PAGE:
THE unusual question of what to do with 60 pairs of counterfeit runners was debated at a recent sitting of Carlow District Court. The issue arose in the case of Eric Corbally, who pleaded guilty to two counts possessing counterfeit goods for the purpose of sale, contrary to the Trademarks Act.
Sergeant Hud Kelly said gardaí were carrying out a Covid-19 checkpoint when they stopped the defendant’s vehicle at O’Brien Road, Carlow on 4 May 2020. “During a cursory search, five boxes of counterfeit runners were found. Agents for Balenciga and Adidas later confirmed they were counterfeit,” said Sgt Kelly.
Sgt Kelly said the 35-year-old defendant, with an address at Brookfield Avenue, Maynooth, intended to sell the runners at €20 a pair and their total value was put at €1,200.
Defending solicitor Chris Hogan said that at the time his client had returned to education and was in receipt of a small grant.
“With three children between two and nine, he was under pressure for money. He was doing research on how to raise some money and came across on DoneDeal four boxes of trainers; he purchased them for €600 and he was going to sell them at markets.”
However, Covid-19 struck and put a halt to his plans.
“He was travelling down to Carlow to visit his sister when he was stopped by gardaí,” the solicitor said.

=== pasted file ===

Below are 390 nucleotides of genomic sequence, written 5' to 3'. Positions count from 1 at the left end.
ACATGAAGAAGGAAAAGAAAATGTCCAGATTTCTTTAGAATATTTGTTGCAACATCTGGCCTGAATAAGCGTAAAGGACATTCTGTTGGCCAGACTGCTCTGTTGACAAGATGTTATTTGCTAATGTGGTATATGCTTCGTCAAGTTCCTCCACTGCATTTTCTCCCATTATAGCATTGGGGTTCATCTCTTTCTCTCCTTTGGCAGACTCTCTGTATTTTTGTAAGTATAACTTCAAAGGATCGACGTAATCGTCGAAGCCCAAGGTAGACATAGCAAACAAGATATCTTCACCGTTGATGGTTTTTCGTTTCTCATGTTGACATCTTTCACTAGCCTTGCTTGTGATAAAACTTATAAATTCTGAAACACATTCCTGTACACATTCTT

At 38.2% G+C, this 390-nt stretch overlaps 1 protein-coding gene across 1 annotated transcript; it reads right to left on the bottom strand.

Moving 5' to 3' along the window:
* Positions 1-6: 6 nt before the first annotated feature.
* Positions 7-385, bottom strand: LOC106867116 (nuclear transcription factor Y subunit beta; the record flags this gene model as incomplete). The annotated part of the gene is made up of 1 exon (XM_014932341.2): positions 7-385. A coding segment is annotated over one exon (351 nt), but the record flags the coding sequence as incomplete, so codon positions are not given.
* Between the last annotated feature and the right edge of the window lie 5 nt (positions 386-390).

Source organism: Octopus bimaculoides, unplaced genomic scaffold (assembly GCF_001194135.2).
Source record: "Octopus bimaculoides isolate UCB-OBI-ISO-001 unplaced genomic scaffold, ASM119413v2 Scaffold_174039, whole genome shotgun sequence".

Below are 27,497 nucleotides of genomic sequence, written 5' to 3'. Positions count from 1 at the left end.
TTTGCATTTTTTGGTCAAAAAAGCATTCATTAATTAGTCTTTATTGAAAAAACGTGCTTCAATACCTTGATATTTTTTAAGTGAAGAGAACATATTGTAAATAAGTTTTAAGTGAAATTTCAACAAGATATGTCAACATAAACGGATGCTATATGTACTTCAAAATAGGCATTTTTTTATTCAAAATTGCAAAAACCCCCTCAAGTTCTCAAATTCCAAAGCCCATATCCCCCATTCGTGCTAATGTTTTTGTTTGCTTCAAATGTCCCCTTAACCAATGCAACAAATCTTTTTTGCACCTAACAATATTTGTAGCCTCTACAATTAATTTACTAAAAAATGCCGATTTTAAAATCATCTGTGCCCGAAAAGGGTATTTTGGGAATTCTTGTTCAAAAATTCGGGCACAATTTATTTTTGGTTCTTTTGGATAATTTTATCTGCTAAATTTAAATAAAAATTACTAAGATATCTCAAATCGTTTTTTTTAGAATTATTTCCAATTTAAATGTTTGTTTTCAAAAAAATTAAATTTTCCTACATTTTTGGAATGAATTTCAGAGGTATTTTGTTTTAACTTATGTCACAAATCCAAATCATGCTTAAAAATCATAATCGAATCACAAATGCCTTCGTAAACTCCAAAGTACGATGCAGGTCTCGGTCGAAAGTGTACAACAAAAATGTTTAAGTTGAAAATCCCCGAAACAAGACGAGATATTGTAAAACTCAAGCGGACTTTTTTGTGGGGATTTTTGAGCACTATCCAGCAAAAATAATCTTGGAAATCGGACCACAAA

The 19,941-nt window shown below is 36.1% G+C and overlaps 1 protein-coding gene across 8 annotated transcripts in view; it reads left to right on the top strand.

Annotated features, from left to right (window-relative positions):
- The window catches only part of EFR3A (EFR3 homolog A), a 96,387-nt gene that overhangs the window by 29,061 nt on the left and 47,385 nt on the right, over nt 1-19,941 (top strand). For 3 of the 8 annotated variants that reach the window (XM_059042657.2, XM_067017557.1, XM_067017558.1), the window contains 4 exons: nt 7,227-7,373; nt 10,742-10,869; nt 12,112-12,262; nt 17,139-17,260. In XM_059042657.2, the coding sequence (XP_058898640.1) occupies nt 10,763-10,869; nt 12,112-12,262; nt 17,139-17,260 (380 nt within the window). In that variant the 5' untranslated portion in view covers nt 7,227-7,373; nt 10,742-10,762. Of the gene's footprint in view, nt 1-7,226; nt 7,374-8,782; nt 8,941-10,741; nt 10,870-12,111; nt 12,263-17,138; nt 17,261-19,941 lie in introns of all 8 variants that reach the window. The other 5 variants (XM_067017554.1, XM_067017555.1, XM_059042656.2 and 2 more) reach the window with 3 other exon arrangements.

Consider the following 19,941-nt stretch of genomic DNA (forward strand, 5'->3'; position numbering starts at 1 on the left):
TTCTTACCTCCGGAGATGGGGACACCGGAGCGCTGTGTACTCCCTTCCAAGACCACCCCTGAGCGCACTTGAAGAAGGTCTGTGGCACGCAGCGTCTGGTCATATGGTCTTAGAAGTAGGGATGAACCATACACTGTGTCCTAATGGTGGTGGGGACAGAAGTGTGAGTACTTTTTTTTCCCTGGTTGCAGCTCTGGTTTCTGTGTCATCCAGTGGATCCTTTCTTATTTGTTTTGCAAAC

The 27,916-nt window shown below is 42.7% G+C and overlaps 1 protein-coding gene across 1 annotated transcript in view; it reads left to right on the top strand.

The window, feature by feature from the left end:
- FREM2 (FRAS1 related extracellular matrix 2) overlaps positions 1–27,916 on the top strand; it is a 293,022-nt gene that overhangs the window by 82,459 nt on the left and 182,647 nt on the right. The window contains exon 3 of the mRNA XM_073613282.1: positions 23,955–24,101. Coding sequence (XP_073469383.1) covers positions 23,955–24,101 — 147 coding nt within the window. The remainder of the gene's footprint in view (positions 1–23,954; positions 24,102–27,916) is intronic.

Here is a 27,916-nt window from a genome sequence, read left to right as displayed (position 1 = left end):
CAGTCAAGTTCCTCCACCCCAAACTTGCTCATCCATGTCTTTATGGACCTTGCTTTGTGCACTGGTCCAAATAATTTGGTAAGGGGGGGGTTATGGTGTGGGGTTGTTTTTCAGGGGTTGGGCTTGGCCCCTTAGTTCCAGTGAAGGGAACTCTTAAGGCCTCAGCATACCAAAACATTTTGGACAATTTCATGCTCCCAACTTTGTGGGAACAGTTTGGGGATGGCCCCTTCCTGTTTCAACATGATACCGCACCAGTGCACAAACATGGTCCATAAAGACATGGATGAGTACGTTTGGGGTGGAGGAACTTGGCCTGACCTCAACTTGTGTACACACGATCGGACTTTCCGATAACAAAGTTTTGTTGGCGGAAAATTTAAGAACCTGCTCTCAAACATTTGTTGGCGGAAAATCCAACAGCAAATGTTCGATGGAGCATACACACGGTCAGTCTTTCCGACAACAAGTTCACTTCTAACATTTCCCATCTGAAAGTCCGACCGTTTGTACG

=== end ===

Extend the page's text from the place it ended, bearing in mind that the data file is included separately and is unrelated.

Mr Hogan said his client had not realised they were counterfeit goods and pointed out that he had given permission to gardaí to search the vehicle. “He thought he had made a good deal,” said the solicitor.
Judge Carthy queried what would happen to the runners. Sgt Kelly said they were being retained as evidence, but would likely be destroyed.
Judge Carthy said that would be a waste and wondered if there was any use for them, which sparked something of a brainstorm between gardaí, the judge and solicitors. Sgt Kelly said the gardaí could not be seen to be distributing counterfeit runners. He remarked on “the confusion” that could arise if garda members were seen walking down the street in a pair of Adidas.
Solicitor Joe Farrell suggested a charity shop may have use of them, but Mr Hogan said there could be problems with supplying counterfeit products to a shop. A suggestion from Mr Hogan won agreement that the best solution would be to provide the runners to the Monastery Hostel in Carlow or the Good Sheppard Hostel in Kilkenny for those facilities to distribute as they wished.
Judge Carthy imposed a fine of €600 on Mr Corbally.